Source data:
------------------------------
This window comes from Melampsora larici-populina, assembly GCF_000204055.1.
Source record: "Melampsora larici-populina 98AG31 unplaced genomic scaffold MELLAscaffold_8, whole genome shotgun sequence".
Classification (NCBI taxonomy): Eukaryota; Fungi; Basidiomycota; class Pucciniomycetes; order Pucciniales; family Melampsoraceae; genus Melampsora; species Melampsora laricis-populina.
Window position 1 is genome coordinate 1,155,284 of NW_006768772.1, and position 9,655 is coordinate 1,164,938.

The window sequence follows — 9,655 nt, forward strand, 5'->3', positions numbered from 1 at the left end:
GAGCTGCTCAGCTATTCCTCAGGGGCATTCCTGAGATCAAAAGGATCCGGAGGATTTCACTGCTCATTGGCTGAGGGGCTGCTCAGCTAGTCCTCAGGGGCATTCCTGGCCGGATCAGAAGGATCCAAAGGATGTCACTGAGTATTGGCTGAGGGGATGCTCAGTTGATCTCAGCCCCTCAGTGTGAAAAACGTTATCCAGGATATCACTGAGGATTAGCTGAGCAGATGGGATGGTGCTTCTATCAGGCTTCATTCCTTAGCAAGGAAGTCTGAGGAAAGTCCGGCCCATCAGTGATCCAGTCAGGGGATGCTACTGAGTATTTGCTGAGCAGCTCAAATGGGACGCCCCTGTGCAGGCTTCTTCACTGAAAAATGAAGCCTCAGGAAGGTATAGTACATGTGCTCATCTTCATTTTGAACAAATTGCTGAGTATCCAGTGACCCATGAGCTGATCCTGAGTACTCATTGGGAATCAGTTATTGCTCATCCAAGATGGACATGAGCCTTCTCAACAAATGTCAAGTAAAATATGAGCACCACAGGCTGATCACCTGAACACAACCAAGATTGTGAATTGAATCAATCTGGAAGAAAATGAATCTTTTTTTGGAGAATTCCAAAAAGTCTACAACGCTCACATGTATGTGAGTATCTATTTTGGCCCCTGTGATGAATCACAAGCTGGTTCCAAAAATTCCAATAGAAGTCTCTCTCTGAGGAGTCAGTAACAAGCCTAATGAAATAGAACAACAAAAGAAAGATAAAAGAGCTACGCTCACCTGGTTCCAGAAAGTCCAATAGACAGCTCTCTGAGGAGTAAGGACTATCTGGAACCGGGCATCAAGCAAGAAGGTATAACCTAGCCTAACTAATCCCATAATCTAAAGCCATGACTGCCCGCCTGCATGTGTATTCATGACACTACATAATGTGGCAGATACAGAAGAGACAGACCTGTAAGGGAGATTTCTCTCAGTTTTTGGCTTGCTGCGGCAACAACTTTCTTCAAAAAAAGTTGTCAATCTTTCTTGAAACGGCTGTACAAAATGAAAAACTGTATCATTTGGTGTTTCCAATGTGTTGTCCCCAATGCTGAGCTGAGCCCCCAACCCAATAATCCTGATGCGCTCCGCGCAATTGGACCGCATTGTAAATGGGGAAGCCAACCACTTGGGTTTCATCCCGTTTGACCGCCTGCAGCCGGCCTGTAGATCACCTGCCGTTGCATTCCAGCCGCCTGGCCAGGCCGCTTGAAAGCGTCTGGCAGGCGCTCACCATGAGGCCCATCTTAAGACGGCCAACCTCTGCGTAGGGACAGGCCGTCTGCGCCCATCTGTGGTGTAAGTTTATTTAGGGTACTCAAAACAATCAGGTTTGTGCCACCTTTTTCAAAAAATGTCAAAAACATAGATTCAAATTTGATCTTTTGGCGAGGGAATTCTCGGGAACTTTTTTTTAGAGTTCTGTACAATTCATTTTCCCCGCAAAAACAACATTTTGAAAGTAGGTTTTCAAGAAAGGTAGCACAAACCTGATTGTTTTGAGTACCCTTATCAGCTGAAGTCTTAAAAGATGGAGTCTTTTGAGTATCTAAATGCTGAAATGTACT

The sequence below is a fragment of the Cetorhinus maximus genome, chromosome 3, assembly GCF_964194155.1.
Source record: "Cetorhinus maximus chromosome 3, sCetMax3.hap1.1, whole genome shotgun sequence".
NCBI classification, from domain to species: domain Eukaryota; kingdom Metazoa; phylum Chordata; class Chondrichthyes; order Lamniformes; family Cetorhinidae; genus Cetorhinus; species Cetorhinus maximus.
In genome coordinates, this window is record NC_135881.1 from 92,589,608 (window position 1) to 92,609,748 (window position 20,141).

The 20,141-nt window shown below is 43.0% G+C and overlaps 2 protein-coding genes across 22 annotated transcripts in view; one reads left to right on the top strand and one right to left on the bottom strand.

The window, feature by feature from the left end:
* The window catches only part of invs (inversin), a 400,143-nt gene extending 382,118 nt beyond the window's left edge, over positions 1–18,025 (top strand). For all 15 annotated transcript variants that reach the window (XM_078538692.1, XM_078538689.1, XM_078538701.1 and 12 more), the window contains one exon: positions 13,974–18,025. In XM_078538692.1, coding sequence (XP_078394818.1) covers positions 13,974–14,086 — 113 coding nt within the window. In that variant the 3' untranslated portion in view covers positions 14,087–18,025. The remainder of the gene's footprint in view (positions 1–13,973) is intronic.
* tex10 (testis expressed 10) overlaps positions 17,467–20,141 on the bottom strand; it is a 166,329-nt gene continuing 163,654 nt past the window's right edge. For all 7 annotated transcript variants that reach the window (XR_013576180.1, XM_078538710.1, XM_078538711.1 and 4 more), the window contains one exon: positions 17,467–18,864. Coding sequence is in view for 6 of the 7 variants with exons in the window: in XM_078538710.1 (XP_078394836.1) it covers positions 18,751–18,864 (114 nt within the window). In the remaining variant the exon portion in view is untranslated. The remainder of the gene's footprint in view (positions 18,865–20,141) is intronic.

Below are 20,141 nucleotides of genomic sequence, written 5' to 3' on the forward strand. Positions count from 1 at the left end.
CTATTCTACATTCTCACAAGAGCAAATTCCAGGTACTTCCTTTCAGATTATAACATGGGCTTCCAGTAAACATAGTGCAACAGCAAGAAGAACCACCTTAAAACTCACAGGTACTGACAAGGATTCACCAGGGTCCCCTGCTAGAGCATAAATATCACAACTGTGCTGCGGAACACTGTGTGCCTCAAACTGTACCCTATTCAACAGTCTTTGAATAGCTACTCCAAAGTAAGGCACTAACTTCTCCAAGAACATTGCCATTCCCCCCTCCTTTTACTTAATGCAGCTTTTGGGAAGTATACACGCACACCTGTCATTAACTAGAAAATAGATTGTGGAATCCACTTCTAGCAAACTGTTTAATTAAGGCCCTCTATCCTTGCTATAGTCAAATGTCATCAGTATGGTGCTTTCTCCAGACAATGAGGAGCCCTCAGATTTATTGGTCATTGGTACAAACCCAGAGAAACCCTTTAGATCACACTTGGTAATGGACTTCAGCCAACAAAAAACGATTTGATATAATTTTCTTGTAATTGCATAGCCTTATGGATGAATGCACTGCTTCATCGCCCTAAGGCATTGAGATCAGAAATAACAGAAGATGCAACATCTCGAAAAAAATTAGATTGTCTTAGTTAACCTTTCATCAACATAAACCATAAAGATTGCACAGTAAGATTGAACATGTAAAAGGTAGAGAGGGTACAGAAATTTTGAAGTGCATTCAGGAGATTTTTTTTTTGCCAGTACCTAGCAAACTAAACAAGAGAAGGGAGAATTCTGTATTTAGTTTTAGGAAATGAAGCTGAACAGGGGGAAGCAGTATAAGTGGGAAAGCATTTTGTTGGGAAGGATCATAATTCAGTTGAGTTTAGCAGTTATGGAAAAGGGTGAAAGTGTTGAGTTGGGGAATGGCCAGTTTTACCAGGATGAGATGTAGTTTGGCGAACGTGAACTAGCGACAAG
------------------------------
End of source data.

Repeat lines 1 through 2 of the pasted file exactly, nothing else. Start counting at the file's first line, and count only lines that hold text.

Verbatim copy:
This window comes from Melampsora larici-populina, assembly GCF_000204055.1.
Source record: "Melampsora larici-populina 98AG31 unplaced genomic scaffold MELLAscaffold_8, whole genome shotgun sequence".